If Tips are enabled, place the mouse pointer over any of the icons to see a small box (“tooltip”) with a brief explanation of the icon’s function. For a more detailed explanation, select Help What's This? and hold the pointer over the icon.

Free online support

The LibreOffice community not only develops software, but provides free, volunteer-based support. Users of LibreOffice can get comprehensive online support from the community through mailing lists or forums. There are also other websites run by users that offer free tips and tutorials.

Free LibreOffice support


Answers to Frequently Asked Questions


User guides, how-tos, and other documentation.

Mailing Lists

Free community support is provided by a network of experienced users.

International Support

The LibreOffice website in your language.

International mailing lists

Accessibility Options

Information in accessibility options are available.

Mac Support

Support for installing and using LibreOffice on Mac OS X.

Paid support and training

Alternatively, you can pay for support services. Service contracts can be purchased from a vendor or consulting firm specializing in LibreOffice.

Starting LibreOffice

The most common way to launch any component of LibreOffice is by using the system menu, the standard menu from which most applications are started. On Windows, it is called the Start menu. On GNOME, it is called the Applications menu. On KDE it is identified by the KDE logo. On Mac OS X, it is the Applications menu.

When LibreOffice was installed on your computer, in most cases a menu entry for each component was added to your system menu. The exact name and location of these menu entries depend on the operating system and graphical user interface.

Starting from an existing document

You can start LibreOffice by double-clicking the filename of an LibreOffice document in a file manager such as Windows Explorer. The appropriate component of LibreOffice will start and the document will be loaded.

Note for Windows users

If you have associated Microsoft Office file types with LibreOffice, then when you double-click on a *.doc (Word) file, it opens in Writer; *.xls (Excel) files open in Calc, and *.ppt (PowerPoint) files open in Impress.

If you did not associate the file types, then when you double-click on a Microsoft Word document, it opens in Microsoft Word (if Word is installed on your computer), Excel files open in Excel, and PowerPoint files open in PowerPoint.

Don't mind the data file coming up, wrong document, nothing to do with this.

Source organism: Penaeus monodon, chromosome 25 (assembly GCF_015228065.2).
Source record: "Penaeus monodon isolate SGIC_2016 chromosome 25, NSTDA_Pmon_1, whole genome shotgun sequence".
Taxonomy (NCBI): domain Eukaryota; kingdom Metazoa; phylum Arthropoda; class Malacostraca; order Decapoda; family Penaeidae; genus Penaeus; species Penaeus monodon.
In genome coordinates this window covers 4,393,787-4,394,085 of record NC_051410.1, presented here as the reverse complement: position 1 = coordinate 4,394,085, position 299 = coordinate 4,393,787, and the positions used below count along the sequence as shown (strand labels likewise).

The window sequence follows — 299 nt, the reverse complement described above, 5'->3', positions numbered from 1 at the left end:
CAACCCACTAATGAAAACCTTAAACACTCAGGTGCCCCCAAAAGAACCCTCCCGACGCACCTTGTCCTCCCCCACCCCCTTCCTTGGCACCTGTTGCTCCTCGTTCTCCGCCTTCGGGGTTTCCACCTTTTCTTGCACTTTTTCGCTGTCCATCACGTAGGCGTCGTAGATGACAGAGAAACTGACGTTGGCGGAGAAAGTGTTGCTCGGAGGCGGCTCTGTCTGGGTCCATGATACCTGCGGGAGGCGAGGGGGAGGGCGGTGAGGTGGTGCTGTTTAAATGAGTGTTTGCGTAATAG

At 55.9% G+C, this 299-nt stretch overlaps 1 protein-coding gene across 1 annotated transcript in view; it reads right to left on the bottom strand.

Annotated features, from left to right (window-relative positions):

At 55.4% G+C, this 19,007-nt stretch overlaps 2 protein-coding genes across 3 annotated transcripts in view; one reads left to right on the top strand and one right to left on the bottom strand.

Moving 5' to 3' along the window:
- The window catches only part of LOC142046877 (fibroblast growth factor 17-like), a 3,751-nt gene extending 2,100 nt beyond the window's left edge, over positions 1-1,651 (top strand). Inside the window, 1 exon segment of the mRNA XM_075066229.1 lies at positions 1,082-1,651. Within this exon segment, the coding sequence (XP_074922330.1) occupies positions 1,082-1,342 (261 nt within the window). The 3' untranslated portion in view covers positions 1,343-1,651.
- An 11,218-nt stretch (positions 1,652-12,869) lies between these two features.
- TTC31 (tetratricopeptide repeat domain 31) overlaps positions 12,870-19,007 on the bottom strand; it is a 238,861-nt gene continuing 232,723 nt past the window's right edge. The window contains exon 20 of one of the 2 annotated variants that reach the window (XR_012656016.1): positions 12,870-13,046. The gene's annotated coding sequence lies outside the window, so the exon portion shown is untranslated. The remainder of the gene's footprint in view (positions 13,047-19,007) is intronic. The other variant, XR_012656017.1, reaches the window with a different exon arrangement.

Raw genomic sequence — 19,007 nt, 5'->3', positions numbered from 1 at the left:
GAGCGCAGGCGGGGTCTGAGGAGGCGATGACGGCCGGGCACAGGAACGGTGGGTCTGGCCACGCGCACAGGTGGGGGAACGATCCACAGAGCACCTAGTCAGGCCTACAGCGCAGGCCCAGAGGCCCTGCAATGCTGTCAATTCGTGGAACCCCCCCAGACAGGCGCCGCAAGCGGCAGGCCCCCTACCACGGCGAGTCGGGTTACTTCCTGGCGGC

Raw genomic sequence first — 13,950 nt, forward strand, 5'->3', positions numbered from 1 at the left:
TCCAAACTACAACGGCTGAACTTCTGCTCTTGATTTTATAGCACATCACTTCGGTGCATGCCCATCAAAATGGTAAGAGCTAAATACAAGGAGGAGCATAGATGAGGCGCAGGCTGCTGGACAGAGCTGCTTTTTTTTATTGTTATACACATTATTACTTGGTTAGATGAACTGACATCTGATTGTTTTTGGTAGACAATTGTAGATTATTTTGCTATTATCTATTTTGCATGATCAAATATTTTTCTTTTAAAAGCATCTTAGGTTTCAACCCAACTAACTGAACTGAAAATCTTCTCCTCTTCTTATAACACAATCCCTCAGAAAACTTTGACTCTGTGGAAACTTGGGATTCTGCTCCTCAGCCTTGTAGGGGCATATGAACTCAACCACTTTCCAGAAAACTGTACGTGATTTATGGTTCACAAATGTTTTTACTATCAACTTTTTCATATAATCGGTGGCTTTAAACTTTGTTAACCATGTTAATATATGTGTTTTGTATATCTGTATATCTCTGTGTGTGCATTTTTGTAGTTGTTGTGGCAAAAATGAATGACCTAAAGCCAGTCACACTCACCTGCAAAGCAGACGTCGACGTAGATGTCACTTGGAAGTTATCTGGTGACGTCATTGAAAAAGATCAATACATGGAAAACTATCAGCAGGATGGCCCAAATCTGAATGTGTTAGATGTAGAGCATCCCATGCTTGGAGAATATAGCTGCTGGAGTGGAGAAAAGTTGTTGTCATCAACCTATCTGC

You can use another method to open Microsoft Office files in LibreOffice and save in those formats from LibreOffice. See “Opening an existing document” on page 16 for more information.

Using the Quickstarter under Windows

The Quickstarter is an icon that is placed in the Windows system tray during system startup. It indicates that LibreOffice has been loaded and is ready to use. (The Quickstarter loads library *.DLL files required by LibreOffice, shortening the startup time for LibreOffice components). If the Quickstarter is disabled, see “Reactivating the Quickstarter” if you want to enable it.

Using the Quickstarter icon

Right-click the Quickstarter icon in the system tray to open a pop-up menu (Figure 1) from which you can open a new document, open the Templates and Documents dialog, or choose an existing document to open. You can also double-click the Quickstarter icon to display the Templates and Documents dialog.


Disabling the Quickstarter

To close the Quickstarter, right-click on the icon in the system tray, and then click Exit Quickstarter on the pop-up menu. The next time the computer is restarted, the Quickstarter will be loaded again.

To prevent from loading during system startup, deselect the Load LibreOffice during system start-up item on the pop-up menu. You might want to do this if your computer has insufficient memory, for example.

Reactivating the Quickstarter

If the Quickstarter has been disabled, you can reactivate it by selecting the Load LibreOffice during system start-up checkbox in Tools Options LibreOffice Memory.